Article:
“The land is my mother. Like a human mother, the land gives us protection, enjoyment and provides our needs – economic, social and religious. We have a human relationship with the land: Mother, daughter, son. When the land is taken from us or destroyed, we feel hurt because we belong to the land and we are part of it.” Djinyini Gondarra
Dispossession is described as being the taking away of someone’s land, property, or other possessions. Dispossession is what happened to many of Australia’s Aboriginal People, which in turn had an impact on their Contemporary Spirituality. Aboriginal culture is centred around spirituality. Dispossession destroyed this special connection with what was lost and impacted many Aboriginals with at times devastating consequences for them. Dispossession is what has formed the contemporary Aboriginal spirituality of today, with lasting effects on Aboriginal culture, which is in some places is only a ghost of what it used to be.
Without a direct and physical connection with their land Aboriginal people believe they are not able to connect with their ancestors and therefore are not able to develop a spiritual identity. During the protection policies many Aboriginals were separated from their land and were sent to government and church run missionaries. “The land is my mother. Like a human mother, the land gives us protection, enjoyment and provides our needs – economic, social and religious.” Djinyini Gondarra explains the land as being her protector and reasoning of life. This is the case for most Aboriginals as they depend and rely on constant access to land to be able to perform traditional ceremonies and rituals. These rituals are part of their beliefs and culture which they believe are very important for their individual identity and role in the community, such as initiation ceremonies which mark a boy growing into a man.
Djinyini Gondarra states that “When the land is taken from us or destroyed, we feel hurt because we belong to the land and we are part of it.” While living in the reserves the Aboriginals were disposed from their land. This had an enormous impact on their way of life as hunters and gatherers and working with the land they knew was no longer possible. This impacted on their spirituality as the ceremonies that were so important to them, that connected them with the land and their ancestors, were unable to take place and have been lost. Many Aboriginal people felt isolated from their culture and community due to the fact that they couldn’t continue these practices which were so important and crucial to them, their belief systems and their relationship with the land.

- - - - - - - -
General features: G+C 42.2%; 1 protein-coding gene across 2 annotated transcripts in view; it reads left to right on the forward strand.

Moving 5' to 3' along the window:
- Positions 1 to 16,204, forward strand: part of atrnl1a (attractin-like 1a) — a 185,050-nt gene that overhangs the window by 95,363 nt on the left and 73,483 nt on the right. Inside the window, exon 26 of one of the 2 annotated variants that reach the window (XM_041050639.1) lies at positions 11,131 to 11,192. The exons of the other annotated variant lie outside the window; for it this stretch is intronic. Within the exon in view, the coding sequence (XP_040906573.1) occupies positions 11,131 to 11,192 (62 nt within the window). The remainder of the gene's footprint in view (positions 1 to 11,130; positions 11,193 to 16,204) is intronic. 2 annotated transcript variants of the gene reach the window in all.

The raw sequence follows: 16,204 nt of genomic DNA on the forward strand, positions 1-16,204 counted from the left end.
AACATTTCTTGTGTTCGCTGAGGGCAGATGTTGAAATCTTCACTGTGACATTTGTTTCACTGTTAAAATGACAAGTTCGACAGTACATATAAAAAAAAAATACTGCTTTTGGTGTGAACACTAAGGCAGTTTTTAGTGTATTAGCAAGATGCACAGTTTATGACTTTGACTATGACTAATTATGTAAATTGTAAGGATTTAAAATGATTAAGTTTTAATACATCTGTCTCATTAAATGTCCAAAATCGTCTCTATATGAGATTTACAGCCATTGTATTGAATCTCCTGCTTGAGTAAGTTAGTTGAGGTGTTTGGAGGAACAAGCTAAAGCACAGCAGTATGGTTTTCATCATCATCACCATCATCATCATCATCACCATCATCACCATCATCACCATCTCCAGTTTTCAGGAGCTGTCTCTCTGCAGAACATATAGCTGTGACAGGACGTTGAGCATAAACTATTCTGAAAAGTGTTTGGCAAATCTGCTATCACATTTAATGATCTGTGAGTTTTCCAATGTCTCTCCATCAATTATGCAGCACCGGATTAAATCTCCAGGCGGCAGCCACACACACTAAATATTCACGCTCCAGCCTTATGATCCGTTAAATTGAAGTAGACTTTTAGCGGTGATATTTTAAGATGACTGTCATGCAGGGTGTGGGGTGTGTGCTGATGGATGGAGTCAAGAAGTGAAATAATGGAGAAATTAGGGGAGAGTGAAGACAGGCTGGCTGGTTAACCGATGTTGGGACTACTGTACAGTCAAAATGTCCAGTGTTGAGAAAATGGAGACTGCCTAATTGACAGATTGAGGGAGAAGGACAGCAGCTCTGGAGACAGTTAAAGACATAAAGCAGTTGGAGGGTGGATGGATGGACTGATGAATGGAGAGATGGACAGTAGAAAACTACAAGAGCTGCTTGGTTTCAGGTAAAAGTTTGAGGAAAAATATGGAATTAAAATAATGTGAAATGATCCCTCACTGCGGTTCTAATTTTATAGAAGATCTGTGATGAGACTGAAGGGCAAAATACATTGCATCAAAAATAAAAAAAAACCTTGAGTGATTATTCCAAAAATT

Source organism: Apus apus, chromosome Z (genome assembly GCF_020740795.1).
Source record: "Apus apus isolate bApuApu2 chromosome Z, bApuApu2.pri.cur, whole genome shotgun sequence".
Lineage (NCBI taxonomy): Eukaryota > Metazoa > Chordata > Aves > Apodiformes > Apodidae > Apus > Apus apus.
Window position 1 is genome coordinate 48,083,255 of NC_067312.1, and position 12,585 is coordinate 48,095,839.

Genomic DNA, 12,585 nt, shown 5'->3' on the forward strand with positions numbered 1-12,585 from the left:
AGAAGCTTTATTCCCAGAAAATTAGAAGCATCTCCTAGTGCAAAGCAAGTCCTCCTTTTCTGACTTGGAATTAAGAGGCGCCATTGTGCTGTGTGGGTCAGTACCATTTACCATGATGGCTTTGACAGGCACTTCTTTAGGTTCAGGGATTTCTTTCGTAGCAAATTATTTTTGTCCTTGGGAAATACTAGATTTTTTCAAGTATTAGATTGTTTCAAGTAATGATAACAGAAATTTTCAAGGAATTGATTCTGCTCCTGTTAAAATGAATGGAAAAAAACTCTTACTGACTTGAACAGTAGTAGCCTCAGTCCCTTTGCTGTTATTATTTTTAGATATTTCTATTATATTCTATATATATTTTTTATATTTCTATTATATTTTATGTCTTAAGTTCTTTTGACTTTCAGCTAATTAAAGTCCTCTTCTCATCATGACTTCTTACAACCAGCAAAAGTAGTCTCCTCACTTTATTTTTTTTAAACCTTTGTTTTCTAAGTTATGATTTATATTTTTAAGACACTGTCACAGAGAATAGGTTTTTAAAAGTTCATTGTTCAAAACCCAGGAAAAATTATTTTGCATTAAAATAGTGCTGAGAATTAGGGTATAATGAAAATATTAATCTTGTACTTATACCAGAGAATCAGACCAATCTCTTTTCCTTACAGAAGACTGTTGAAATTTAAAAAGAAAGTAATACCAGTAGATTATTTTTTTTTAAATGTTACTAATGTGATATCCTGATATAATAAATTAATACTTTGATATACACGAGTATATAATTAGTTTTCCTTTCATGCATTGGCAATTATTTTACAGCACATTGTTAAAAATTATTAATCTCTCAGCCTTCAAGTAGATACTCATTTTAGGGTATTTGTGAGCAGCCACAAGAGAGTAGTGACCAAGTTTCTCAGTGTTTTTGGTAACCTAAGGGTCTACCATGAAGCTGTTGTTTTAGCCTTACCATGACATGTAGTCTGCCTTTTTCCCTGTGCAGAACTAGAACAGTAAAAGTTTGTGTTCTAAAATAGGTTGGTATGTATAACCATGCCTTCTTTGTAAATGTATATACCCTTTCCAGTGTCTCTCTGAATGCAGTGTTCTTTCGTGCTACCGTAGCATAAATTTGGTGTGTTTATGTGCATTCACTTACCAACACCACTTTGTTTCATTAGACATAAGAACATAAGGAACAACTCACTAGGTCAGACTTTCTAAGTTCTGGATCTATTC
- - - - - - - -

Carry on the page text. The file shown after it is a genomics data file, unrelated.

Presently, incarceration rates in jails for Aboriginal people are at 28%. These statistics are another example of the disruptive and life changing impact dispossession has had on Contemporary Aboriginal spirituality. It has led to many Aboriginal people making the wrong choices perhaps due to the fact they no longer have an elder, or community to help them when they are challenged. These statistics would also be impacting Aboriginal spirituality as, while they are in jail they would not be able to feel any connection to their sacred land. This would further affect the Aboriginal people as they would ‘feel hurt” as they would not have any connection or be able to be a part of their land. Therefore, the effects of disposing an Aboriginal Australians from the land has had a continuing impact on their spirituality to this day.